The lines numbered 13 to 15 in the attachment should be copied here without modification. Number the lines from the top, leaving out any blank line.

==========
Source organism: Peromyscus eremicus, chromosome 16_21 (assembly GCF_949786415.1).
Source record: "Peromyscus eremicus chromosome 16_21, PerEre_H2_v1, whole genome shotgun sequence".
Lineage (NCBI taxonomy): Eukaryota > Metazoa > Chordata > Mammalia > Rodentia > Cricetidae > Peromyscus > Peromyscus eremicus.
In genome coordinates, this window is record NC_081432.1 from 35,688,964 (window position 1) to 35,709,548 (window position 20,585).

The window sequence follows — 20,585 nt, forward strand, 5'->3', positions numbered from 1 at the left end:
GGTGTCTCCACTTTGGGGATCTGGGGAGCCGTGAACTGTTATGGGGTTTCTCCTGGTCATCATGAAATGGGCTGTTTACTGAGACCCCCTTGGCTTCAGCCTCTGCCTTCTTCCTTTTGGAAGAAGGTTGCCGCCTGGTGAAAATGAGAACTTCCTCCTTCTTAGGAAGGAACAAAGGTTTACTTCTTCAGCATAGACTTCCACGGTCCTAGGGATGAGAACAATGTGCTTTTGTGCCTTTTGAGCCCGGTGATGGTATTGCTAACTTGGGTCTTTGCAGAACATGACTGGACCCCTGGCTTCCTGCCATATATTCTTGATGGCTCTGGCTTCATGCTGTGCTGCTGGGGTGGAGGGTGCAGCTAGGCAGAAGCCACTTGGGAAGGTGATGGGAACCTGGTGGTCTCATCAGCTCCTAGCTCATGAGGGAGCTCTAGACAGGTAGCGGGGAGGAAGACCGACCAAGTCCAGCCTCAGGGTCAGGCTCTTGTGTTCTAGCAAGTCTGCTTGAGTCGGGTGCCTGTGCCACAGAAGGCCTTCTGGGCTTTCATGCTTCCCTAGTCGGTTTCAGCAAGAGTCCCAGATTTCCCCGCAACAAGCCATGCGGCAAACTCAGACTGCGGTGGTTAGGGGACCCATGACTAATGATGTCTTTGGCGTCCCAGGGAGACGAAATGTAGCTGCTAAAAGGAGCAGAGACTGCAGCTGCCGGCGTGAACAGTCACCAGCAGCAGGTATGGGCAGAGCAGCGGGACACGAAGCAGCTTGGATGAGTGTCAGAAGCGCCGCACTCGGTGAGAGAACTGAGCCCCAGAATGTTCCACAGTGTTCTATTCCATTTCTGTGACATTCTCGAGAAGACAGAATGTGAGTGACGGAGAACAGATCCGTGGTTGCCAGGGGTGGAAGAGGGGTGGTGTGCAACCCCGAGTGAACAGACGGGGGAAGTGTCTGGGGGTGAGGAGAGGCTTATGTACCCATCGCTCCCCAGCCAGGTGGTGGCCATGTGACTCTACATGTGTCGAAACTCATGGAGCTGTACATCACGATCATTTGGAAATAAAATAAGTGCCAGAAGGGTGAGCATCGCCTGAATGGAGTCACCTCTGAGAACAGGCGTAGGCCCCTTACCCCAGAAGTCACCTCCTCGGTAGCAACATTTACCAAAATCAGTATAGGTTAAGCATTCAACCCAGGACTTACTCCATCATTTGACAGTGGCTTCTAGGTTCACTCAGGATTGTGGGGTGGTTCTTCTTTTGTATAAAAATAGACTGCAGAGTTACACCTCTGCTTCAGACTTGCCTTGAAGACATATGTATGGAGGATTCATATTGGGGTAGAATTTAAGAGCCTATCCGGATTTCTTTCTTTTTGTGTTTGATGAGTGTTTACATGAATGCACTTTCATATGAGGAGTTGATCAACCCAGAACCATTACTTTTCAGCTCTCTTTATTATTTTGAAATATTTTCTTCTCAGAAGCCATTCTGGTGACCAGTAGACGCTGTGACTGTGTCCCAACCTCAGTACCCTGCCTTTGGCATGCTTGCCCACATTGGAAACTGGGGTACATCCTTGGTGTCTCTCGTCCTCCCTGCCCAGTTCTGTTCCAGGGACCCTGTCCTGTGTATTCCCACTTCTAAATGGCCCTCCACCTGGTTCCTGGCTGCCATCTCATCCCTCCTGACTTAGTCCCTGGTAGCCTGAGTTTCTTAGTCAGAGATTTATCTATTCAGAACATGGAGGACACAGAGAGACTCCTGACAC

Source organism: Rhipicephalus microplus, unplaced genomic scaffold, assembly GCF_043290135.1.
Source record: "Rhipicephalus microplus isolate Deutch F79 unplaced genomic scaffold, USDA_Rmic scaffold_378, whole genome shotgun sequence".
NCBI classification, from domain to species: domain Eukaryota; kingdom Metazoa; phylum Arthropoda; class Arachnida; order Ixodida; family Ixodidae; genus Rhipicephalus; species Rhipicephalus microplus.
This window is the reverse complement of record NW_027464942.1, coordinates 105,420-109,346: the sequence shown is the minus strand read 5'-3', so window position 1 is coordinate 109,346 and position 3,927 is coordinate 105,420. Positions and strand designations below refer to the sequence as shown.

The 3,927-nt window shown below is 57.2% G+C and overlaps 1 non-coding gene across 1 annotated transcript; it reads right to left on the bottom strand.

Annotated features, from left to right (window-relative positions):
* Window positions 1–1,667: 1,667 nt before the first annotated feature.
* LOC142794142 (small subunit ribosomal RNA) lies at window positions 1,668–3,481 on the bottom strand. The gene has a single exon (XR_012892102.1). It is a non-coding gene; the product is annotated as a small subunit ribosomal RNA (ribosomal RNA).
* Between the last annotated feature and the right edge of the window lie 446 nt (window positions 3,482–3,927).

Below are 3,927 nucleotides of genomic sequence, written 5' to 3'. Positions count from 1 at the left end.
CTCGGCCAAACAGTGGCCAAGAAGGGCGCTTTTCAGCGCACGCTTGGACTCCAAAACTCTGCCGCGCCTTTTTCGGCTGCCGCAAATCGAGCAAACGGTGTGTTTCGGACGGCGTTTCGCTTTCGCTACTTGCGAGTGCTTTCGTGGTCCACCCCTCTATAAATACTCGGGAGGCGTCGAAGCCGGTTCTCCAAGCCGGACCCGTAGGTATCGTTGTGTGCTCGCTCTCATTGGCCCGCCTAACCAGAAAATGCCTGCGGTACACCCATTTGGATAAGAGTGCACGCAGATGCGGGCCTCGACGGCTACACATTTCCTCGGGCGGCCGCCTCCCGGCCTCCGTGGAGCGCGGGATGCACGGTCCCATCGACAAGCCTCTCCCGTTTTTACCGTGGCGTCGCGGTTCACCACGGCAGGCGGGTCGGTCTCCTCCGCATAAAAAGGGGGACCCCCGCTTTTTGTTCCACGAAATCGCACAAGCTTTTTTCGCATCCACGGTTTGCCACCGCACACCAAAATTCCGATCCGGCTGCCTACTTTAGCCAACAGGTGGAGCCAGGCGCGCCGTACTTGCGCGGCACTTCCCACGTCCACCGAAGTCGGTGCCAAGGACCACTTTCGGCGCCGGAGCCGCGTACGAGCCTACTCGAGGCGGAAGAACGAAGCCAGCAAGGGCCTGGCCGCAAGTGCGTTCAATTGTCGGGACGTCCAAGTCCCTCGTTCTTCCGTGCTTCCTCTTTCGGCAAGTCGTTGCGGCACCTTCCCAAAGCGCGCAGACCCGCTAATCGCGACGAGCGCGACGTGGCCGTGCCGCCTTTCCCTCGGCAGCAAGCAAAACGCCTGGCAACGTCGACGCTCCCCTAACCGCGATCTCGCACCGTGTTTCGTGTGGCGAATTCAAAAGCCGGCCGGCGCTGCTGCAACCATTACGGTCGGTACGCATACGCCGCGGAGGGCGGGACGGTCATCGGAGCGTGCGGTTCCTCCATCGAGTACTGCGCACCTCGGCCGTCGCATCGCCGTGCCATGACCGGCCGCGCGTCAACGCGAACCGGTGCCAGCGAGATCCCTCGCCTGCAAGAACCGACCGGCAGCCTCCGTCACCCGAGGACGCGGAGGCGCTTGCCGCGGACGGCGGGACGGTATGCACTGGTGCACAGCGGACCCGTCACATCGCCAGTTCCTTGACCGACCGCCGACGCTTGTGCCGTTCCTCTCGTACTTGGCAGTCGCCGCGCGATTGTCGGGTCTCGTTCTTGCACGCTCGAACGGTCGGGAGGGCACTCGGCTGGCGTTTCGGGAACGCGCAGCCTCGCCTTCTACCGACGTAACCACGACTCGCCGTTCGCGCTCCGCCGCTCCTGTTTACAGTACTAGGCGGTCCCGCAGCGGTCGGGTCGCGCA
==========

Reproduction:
* Window positions 1–1,667: 1,667 nt before the first annotated feature.
* LOC142794142 (small subunit ribosomal RNA) lies at window positions 1,668–3,481 on the bottom strand. The gene has a single exon (XR_012892102.1). It is a non-coding gene; the product is annotated as a small subunit ribosomal RNA (ribosomal RNA).
* Between the last annotated feature and the right edge of the window lie 446 nt (window positions 3,482–3,927).